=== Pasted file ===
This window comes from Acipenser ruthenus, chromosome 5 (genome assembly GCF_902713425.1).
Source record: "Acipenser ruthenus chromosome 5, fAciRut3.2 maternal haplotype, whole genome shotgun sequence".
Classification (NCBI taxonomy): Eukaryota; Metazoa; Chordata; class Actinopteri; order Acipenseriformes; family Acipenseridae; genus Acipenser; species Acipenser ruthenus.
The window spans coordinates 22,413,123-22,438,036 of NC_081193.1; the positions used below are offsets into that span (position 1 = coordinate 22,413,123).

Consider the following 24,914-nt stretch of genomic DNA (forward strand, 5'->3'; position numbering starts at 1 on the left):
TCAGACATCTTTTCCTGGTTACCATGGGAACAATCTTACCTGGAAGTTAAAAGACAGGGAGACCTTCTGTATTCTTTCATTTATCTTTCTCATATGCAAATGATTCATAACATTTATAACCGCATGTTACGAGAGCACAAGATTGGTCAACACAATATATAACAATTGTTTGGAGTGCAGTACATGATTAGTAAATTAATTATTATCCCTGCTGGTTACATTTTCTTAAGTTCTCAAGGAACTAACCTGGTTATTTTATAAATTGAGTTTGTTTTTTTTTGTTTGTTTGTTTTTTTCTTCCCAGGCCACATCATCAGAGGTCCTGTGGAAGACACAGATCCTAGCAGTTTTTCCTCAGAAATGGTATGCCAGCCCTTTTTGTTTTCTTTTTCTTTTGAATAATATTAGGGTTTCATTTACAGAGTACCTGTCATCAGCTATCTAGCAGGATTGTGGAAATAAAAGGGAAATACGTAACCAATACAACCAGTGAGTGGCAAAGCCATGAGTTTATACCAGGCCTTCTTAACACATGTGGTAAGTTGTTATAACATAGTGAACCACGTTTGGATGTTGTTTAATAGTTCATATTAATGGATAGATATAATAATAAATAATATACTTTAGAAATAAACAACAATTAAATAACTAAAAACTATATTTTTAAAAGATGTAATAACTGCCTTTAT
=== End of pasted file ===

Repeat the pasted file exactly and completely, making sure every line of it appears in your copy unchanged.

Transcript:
This window comes from Acipenser ruthenus, chromosome 5 (genome assembly GCF_902713425.1).
Source record: "Acipenser ruthenus chromosome 5, fAciRut3.2 maternal haplotype, whole genome shotgun sequence".
Classification (NCBI taxonomy): Eukaryota; Metazoa; Chordata; class Actinopteri; order Acipenseriformes; family Acipenseridae; genus Acipenser; species Acipenser ruthenus.
The window spans coordinates 22,413,123-22,438,036 of NC_081193.1; the positions used below are offsets into that span (position 1 = coordinate 22,413,123).

Consider the following 24,914-nt stretch of genomic DNA (forward strand, 5'->3'; position numbering starts at 1 on the left):
TCAGACATCTTTTCCTGGTTACCATGGGAACAATCTTACCTGGAAGTTAAAAGACAGGGAGACCTTCTGTATTCTTTCATTTATCTTTCTCATATGCAAATGATTCATAACATTTATAACCGCATGTTACGAGAGCACAAGATTGGTCAACACAATATATAACAATTGTTTGGAGTGCAGTACATGATTAGTAAATTAATTATTATCCCTGCTGGTTACATTTTCTTAAGTTCTCAAGGAACTAACCTGGTTATTTTATAAATTGAGTTTGTTTTTTTTTGTTTGTTTGTTTTTTTCTTCCCAGGCCACATCATCAGAGGTCCTGTGGAAGACACAGATCCTAGCAGTTTTTCCTCAGAAATGGTATGCCAGCCCTTTTTGTTTTCTTTTTCTTTTGAATAATATTAGGGTTTCATTTACAGAGTACCTGTCATCAGCTATCTAGCAGGATTGTGGAAATAAAAGGGAAATACGTAACCAATACAACCAGTGAGTGGCAAAGCCATGAGTTTATACCAGGCCTTCTTAACACATGTGGTAAGTTGTTATAACATAGTGAACCACGTTTGGATGTTGTTTAATAGTTCATATTAATGGATAGATATAATAATAAATAATATACTTTAGAAATAAACAACAATTAAATAACTAAAAACTATATTTTTAAAAGATGTAATAACTGCCTTTAT